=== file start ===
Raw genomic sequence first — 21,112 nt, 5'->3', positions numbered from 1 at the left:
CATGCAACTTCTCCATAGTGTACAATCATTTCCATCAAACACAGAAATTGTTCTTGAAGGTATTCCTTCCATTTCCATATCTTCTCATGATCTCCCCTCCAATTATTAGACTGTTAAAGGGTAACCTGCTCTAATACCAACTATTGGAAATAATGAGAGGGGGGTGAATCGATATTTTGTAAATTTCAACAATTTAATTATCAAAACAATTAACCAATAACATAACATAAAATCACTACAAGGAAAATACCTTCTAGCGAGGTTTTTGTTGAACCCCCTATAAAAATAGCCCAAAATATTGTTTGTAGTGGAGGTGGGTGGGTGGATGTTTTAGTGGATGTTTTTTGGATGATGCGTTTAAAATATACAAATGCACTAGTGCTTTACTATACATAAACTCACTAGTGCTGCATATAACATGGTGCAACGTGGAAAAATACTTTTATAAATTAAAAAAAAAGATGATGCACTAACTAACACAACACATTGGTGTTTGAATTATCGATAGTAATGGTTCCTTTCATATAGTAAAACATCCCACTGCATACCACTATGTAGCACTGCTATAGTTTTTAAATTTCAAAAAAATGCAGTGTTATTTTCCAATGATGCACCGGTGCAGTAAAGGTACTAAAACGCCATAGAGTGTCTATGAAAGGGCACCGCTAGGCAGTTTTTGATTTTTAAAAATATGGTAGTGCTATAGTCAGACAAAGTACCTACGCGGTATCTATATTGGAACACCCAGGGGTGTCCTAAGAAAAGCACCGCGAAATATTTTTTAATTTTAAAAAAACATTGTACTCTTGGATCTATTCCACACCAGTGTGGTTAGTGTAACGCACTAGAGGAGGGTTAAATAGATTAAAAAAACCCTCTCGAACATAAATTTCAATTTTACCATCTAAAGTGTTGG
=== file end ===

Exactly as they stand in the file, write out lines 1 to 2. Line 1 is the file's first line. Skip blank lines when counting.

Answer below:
Raw genomic sequence first — 21,112 nt, 5'->3', positions numbered from 1 at the left:
CATGCAACTTCTCCATAGTGTACAATCATTTCCATCAAACACAGAAATTGTTCTTGAAGGTATTCCTTCCATTTCCATATCTTCTCATGATCTCCCCTCCAATTATTAGACTGTTAAAGGGTAACCTGCTCTAATACCAACTATTGGAAATAATGAGAGGGGGGTGAATCGATATTTTGTAAATTTCAACAATTTAATTATCAAAACAATTAACCAATAACATAACATAAAATCACTACAAGGAAAATACCTTCTAGCGAGGTTTTTGTTGAACCCCCTATAAAAATAGCCCAAAATATTGTTTGTAGTGGAGGTGGGTGGGTGGATGTTTTAGTGGATGTTTTTTGGATGATGCGTTTAAAATATACAAATGCACTAGTGCTTTACTATACATAAACTCACTAGTGCTGCATATAACATGGTGCAACGTGGAAAAATACTTTTATAAATTAAAAAAAAAGATGATGCACTAACTAACACAACACATTGGTGTTTGAATTATCGATAGTAATGGTTCCTTTCATATAGTAAAACATCCCACTGCATACCACTATGTAGCACTGCTATAGTTTTTAAATTTCAAAAAAATGCAGTGTTATTTTCCAATGATGCACCGGTGCAGTAAAGGTACTAAAACGCCATAGAGTGTCTATGAAAGGGCACCGCTAGGCAGTTTTTGATTTTTAAAAATATGGTAGTGCTATAGTCAGACAAAGTACCTACGCGGTATCTATATTGGAACACCCAGGGGTGTCCTAAGAAAAGCACCGCGAAATATTTTTTAATTTTAAAAAAACATTGTACTCTTGGATCTATTCCACACCAGTGTGGTTAGTGTAACGCACTAGAGGAGGGTTAAATAGATTAAAAAAACCCTCTCGAACATAAATTTCAATTTTACCATCTAAAGTGTTGG